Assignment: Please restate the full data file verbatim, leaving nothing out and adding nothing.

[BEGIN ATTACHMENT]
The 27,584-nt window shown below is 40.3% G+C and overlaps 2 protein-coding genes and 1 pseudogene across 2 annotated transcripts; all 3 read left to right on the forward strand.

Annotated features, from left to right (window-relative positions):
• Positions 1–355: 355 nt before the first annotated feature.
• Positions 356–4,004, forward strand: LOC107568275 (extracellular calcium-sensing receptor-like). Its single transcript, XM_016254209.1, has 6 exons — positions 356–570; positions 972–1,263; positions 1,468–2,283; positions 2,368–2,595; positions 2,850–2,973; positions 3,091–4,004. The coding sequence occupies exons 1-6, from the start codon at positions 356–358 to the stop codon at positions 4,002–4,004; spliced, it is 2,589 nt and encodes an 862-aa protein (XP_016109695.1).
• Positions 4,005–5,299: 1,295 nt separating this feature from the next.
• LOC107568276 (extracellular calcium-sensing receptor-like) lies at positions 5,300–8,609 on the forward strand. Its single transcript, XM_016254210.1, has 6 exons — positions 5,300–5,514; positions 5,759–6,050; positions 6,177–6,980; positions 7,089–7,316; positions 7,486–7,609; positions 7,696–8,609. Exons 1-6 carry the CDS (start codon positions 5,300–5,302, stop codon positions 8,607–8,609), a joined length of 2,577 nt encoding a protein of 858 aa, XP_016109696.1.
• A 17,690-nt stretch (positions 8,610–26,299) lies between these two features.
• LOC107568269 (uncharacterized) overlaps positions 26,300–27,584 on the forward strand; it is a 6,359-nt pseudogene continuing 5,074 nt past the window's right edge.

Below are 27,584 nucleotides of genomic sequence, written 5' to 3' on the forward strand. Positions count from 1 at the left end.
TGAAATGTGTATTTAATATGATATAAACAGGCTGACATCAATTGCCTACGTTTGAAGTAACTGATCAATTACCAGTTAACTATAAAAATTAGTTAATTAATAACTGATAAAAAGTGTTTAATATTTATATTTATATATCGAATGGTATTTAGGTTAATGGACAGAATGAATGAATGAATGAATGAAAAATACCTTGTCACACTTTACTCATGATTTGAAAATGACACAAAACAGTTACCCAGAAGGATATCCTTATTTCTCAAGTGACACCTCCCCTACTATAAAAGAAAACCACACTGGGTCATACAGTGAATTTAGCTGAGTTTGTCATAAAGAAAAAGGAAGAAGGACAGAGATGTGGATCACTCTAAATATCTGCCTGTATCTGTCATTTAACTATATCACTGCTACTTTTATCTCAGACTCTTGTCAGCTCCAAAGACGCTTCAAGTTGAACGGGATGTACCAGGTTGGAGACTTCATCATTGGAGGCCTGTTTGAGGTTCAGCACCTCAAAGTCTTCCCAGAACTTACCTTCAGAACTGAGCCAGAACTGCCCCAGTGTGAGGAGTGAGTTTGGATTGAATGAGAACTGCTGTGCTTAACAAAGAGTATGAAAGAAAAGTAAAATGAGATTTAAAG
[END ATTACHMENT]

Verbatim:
The 27,584-nt window shown below is 40.3% G+C and overlaps 2 protein-coding genes and 1 pseudogene across 2 annotated transcripts; all 3 read left to right on the forward strand.

Annotated features, from left to right (window-relative positions):
• Positions 1–355: 355 nt before the first annotated feature.
• Positions 356–4,004, forward strand: LOC107568275 (extracellular calcium-sensing receptor-like). Its single transcript, XM_016254209.1, has 6 exons — positions 356–570; positions 972–1,263; positions 1,468–2,283; positions 2,368–2,595; positions 2,850–2,973; positions 3,091–4,004. The coding sequence occupies exons 1-6, from the start codon at positions 356–358 to the stop codon at positions 4,002–4,004; spliced, it is 2,589 nt and encodes an 862-aa protein (XP_016109695.1).
• Positions 4,005–5,299: 1,295 nt separating this feature from the next.
• LOC107568276 (extracellular calcium-sensing receptor-like) lies at positions 5,300–8,609 on the forward strand. Its single transcript, XM_016254210.1, has 6 exons — positions 5,300–5,514; positions 5,759–6,050; positions 6,177–6,980; positions 7,089–7,316; positions 7,486–7,609; positions 7,696–8,609. Exons 1-6 carry the CDS (start codon positions 5,300–5,302, stop codon positions 8,607–8,609), a joined length of 2,577 nt encoding a protein of 858 aa, XP_016109696.1.
• A 17,690-nt stretch (positions 8,610–26,299) lies between these two features.
• LOC107568269 (uncharacterized) overlaps positions 26,300–27,584 on the forward strand; it is a 6,359-nt pseudogene continuing 5,074 nt past the window's right edge.

Below are 27,584 nucleotides of genomic sequence, written 5' to 3' on the forward strand. Positions count from 1 at the left end.
TGAAATGTGTATTTAATATGATATAAACAGGCTGACATCAATTGCCTACGTTTGAAGTAACTGATCAATTACCAGTTAACTATAAAAATTAGTTAATTAATAACTGATAAAAAGTGTTTAATATTTATATTTATATATCGAATGGTATTTAGGTTAATGGACAGAATGAATGAATGAATGAATGAAAAATACCTTGTCACACTTTACTCATGATTTGAAAATGACACAAAACAGTTACCCAGAAGGATATCCTTATTTCTCAAGTGACACCTCCCCTACTATAAAAGAAAACCACACTGGGTCATACAGTGAATTTAGCTGAGTTTGTCATAAAGAAAAAGGAAGAAGGACAGAGATGTGGATCACTCTAAATATCTGCCTGTATCTGTCATTTAACTATATCACTGCTACTTTTATCTCAGACTCTTGTCAGCTCCAAAGACGCTTCAAGTTGAACGGGATGTACCAGGTTGGAGACTTCATCATTGGAGGCCTGTTTGAGGTTCAGCACCTCAAAGTCTTCCCAGAACTTACCTTCAGAACTGAGCCAGAACTGCCCCAGTGTGAGGAGTGAGTTTGGATTGAATGAGAACTGCTGTGCTTAACAAAGAGTATGAAAGAAAAGTAAAATGAGATTTAAAG